Monday, October 11, 2010

New nadirs of inanity

Vicad poll questions in last couple of days have included, 'Do you think small town festivals should stay small?' and 'Do you like Chinese food?' Beat those for dumb.

Sunday, October 10, 2010

Czech Heritage Month

It was noted in the Vicad in a little two- or three-paragraph piece that this is Czech Heritage Month. Meanwhile, we are beat to death with Spanish Heritage Month stories every morning, generally featuring a vato-on-the-street interview about how the interviewee keeps alive Spanish heritage by eating tacos. A frequent correspondent writes, 'I had to go to VPL to find out October is Czech Heritage Month. I demand equal time! Where are the Czech Heritage Profiles, the kolache recipes, the Tarok instructions?' Meanwhile the paper continues to work itself into a lather about the brave new UHV being a Hispanic-serving institution and thus being eligible for some kind of gummint gravy. Is there a grant program for Slav-serving institutions? The paper notes that one of the advantages of UHV will be staffers who can speak Spanish to incoming students. I wonder if a student preparing to undertake putatively college-level work shouldn't be fluent in English?
Along the same line, Ghris Gobbler blogs that the guy who draws the Baldo cartoons was a better speaker than Jim Lehrer of the PBS News Hour. Yeah, right. Vicad's all excited about the Baldo artist being here. As I recall, when the paper's readers voted on which comic strips to cut, Baldo was voted off the island. The paper kept it on regardless and keeps it in a premier spot on the page. Don't take this republic of readers thing too seriously. If it's not what the editors have in mind, it's not happening.

COLA and inflation

If you pay attention, you've noticed all sorts of things going up in price or down in size or both. My fifty-cent can of sardines is up by eight cents, 16%. A can of tuna in water now has about two tablespoons of tuna and the rest is water. People complain that a half gallon of ice cream no longer contains a half gallon. The pic above makes the point. Someone remarks that it's deflation in things we don't buy and inflation in things we must have. Yahoo News reports that there will be no cost-of-living raise in Social Security payments in 2011. 'It would mark only the second year without an increase since automatic adjustments for inflation were adopted in 1975. The first year was this year.' And no doubt the third year will be year after next. Read the entire no-COLA story here. Of course, everyone's getting well off the stock market, so these small price rises don't matter.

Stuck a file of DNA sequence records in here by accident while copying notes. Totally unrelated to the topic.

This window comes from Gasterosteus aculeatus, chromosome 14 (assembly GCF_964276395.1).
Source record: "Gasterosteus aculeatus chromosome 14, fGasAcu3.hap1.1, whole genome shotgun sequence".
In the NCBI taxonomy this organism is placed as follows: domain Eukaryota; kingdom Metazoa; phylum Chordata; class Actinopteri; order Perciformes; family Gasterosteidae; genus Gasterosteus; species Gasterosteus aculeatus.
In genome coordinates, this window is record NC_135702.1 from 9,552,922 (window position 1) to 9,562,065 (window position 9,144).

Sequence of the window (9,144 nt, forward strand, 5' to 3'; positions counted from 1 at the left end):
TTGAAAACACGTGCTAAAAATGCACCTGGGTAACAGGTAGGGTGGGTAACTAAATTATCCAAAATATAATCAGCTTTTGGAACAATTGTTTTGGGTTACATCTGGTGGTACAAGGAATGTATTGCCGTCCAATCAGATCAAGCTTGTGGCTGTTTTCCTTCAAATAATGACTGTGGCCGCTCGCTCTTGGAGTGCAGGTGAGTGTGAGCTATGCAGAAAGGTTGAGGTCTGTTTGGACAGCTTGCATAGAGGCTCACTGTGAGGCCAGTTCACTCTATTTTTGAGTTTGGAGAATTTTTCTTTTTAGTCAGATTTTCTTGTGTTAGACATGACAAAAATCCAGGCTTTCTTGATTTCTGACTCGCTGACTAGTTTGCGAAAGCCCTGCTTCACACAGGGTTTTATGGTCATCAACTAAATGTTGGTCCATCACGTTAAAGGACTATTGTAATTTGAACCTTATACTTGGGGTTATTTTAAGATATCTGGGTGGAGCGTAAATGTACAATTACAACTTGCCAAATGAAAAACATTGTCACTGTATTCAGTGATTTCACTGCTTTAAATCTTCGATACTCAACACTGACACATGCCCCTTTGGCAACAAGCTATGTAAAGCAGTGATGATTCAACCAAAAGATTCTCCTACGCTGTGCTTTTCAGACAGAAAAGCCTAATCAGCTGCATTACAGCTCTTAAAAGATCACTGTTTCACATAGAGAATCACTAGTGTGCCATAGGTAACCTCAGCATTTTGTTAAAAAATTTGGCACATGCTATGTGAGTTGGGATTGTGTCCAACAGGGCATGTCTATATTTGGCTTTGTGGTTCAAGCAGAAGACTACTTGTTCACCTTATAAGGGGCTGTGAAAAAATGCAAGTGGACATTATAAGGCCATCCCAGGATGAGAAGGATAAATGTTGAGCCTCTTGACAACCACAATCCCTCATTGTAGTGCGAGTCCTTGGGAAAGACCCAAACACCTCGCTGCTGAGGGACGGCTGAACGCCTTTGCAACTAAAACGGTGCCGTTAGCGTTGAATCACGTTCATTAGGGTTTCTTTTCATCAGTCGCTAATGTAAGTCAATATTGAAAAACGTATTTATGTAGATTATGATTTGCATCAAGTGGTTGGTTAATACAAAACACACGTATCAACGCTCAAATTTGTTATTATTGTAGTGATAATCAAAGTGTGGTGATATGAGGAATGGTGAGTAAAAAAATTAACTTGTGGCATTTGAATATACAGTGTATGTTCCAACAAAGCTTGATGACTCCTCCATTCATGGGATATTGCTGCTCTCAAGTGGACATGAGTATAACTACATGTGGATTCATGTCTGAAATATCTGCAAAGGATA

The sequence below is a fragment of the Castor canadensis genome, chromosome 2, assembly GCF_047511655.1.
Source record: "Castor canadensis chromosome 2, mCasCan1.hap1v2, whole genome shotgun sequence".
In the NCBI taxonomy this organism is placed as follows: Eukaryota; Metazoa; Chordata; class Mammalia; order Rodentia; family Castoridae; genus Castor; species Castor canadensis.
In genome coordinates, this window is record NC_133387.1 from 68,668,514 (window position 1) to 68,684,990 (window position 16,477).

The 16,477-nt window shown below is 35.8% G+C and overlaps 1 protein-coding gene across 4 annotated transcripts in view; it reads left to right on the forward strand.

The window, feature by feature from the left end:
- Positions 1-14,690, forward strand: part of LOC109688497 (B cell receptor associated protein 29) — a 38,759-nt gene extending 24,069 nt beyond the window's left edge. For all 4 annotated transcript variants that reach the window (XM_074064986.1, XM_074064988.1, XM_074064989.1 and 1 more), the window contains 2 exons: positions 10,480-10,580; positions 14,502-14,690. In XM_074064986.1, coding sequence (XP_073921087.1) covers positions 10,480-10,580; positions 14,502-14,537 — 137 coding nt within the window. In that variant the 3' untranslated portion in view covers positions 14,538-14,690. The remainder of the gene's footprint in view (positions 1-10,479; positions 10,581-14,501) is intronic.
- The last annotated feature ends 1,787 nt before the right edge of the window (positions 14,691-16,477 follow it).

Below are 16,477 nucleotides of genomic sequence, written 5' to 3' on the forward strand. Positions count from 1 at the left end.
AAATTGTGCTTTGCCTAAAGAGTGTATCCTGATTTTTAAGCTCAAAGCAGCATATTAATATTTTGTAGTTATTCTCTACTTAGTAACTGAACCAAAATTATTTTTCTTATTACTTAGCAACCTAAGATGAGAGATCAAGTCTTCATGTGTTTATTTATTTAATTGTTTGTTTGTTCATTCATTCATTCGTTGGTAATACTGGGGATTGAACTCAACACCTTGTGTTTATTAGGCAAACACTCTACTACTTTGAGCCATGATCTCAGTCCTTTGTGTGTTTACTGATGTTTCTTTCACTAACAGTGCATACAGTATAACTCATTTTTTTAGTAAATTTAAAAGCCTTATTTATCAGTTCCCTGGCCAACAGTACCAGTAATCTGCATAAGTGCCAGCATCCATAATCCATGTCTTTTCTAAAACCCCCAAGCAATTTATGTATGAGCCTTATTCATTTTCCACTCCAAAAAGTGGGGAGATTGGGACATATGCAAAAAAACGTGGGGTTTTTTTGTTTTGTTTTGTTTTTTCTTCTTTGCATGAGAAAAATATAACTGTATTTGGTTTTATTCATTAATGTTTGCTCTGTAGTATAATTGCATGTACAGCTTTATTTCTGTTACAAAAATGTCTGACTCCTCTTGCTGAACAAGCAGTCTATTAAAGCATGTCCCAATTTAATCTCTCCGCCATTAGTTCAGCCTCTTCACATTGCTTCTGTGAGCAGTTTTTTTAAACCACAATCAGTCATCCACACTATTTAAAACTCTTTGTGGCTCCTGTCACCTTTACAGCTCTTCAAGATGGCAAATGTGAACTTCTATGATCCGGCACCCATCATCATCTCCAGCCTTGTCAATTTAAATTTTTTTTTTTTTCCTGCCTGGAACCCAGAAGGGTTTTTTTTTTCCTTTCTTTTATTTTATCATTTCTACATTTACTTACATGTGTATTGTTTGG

Thursday, October 7, 2010

What the pols have lost sight of

Justice Louis Brandeis wrote, "The makers of our Constitution undertook to secure conditions favorable to the pursuit of happiness. They recognized the significance of man's spiritual nature, of his feelings, and of his intellect. ... They sought to protect Americans in their beliefs, their thoughts, their emotions and their sensations. They conferred, as against the government, the right to be let alone – the most comprehensive of rights, and the right most valued by civilized men. To protect that right, every unjustifiable intrusion by the government upon the privacy of the individual, whatever the means employed, must be deemed a violation of the Fourth Amendment." Left and right both seem impelled to meddle with people's personal affairs in one way or another. Not leaving people alone sins against the original intent of the writers of the Constitution. Imposing governmental will on people's religious practices, thought, speech, or personal preferences is evil.

i wanna be on his jury ...

From the LATimes: 'Police say a 45-year-old Memphis man angry over two teens' sagging pants shot one in the buttocks during an argument.' Read all here. Perhaps a little extreme, but still ... I'd do some jury nullifying.

Monday, October 4, 2010


The Girl, bless her, spent the weekend down with us, bringing, of course, granddaughter Lily Jane. This is Lily on the nice little playscape down by the seawall. She's fumbling for a twistgrip to make the thing go faster faster faster.

Your national future going down the pipes

Look at this vid on Zero Hedge of U.S. Rep. Alan Grayson questioning the Federal Reserve Bank Inspector General about auditing practices at the Fed. It's scary.
And here's Grayson on foreclosures: